A series of letters sent from St. John Paul II to a Polish-American academic shed new light on the pair’s close relationship and intimate discussions. Details of the correspondence between the former pope and Anna-Teresa Tymieniecka, a Polish-born philosopher, were published by the BBC on Feb. 15. The duo’s friendship has been well documented, although newly released letters held at the Polish National Library show the closeness of their relationship.
Pope John Paul II
Mehmet Ali Agca, the Turkish man who tried to assassinate St. John Paul II in 1981, was expelled from Italy on December 29 after paying a visit to the tomb of the Polish pontiff.
An Italian judge on Monday approved the expulsion of the former terrorist — he was scheduled to be sent back to Istanbul on a Turkish Airlines flight from Rome Monday night, police sources told the Italian news agency, ANSA.
Agca’s expulsion came two days after he placed flowers on the late pope’s tomb in St. Peter’s Basilica on Saturday.
Agca, 56, served 19 years for his crime in Italy, where John Paul famously visited him in prison. He was then deported to his native Turkey, where he served further time for the murder of left-wing journalist Abdi Ipekci, who was killed in 1979.
Pope Francis on Oct. 27 waded into the controversial debate over the origins of human life, saying the big bang theory did not contradict the role of a divine creator, but even required it.
The pope was addressing the plenary assembly of the Pontifical Academy of Sciences, which gathered at the Vatican to discuss “Evolving Concepts of Nature.”
“When we read about Creation in Genesis, we run the risk of imagining God was a magician, with a magic wand able to do everything. But that is not so,” Francis said.
“He created human beings and let them develop according to the internal laws that he gave to each one so they would reach their fulfillment.”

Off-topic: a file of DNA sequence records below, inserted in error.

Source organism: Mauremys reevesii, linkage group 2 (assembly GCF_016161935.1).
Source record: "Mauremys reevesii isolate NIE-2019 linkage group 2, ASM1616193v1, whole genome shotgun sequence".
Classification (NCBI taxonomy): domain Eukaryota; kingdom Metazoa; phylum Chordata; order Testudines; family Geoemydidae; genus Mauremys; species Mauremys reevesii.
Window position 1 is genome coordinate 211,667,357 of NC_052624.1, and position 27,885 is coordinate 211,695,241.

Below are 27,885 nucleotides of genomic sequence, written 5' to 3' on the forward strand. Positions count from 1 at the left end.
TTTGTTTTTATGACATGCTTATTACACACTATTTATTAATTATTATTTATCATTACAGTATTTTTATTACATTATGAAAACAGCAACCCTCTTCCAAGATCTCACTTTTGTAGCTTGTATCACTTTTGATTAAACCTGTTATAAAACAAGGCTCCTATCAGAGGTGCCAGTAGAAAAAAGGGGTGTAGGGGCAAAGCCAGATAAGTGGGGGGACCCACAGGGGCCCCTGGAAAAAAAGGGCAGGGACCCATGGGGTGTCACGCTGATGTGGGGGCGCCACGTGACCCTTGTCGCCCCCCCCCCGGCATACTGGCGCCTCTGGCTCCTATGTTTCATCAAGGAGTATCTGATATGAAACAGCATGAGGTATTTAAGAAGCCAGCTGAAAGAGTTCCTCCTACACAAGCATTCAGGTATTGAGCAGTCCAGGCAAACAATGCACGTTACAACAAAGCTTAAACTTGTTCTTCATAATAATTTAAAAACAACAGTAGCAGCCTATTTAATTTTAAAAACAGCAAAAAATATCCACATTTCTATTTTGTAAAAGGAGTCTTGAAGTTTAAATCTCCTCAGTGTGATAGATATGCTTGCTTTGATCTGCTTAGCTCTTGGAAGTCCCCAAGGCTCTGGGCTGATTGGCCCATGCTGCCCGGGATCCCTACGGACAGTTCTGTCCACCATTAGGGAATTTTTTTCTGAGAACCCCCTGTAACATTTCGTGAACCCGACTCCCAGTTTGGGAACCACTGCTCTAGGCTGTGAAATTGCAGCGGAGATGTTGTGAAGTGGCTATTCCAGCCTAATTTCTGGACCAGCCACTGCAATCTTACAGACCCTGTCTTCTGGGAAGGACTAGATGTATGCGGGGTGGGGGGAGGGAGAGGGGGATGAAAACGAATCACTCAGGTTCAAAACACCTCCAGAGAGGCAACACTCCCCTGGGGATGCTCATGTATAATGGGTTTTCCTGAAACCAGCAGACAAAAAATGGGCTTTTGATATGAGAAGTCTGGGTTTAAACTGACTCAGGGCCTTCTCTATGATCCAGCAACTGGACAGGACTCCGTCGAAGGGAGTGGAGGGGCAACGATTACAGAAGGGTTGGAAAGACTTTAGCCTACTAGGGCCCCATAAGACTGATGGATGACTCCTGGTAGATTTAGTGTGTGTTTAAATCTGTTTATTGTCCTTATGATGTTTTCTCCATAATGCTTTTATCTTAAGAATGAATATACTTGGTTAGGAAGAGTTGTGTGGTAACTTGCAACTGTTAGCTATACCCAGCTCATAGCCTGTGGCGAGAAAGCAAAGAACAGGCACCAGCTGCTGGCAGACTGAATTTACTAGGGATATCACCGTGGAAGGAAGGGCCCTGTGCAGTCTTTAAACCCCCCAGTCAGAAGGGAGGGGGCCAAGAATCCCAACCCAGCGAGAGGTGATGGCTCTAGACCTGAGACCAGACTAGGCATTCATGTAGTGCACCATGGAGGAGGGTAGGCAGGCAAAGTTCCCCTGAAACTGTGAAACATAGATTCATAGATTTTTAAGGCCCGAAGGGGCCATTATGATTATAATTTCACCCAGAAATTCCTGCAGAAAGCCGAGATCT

Francis said the beginning of the world was not “a work of chaos” but created from a principle of love. He said sometimes competing beliefs in creation and evolution could co-exist.
They say you can feast like a king, and now you can eat like a pope after a young chef from the Vatican’s Swiss Guards published a cookbook featuring the favorite recipes of Pope Francis and his predecessors.
David Geisser, 24, who joined the elite Vatican security corps only a month ago, released his book, titled “Buon Appetito,” in Rome on Oct. 21.
The cookbook includes recipes for Francis’ favorite dishes, such as empanadas; roast sirloin, known as “colita de cuadril”; and “dulce de leche,” a milk-based Argentinian dessert that began appearing on Vatican dining tables when the archbishop of Buenos Aires was elected pope last year.
But it also features one of St. John Paul II’s favorite dishes, Polish pierogi, or stuffed dumplings, and Bavarian delicacies favored by Pope Emeritus Benedict XVI.
This weekend, more than 800,000 spectators crowded the St. Peter’s Square area while 500,000 more watched on giant screens around Rome as Pope Francis canonized Pope John XXIII and Pope John Paul II. The first time a pope has sainted two popes at the same time, this historic event has been called a savvy political move by the media, since Pope Francis recognized both the more liberal John XXIII and the more conservative John Paul II, thus satisfying two opposing wings of the Roman Catholic church. While Pope Francis did indeed display political savvy at this canonization, this event holds far more significance than that (even leaving aside the spiritual question of discerning sainthood).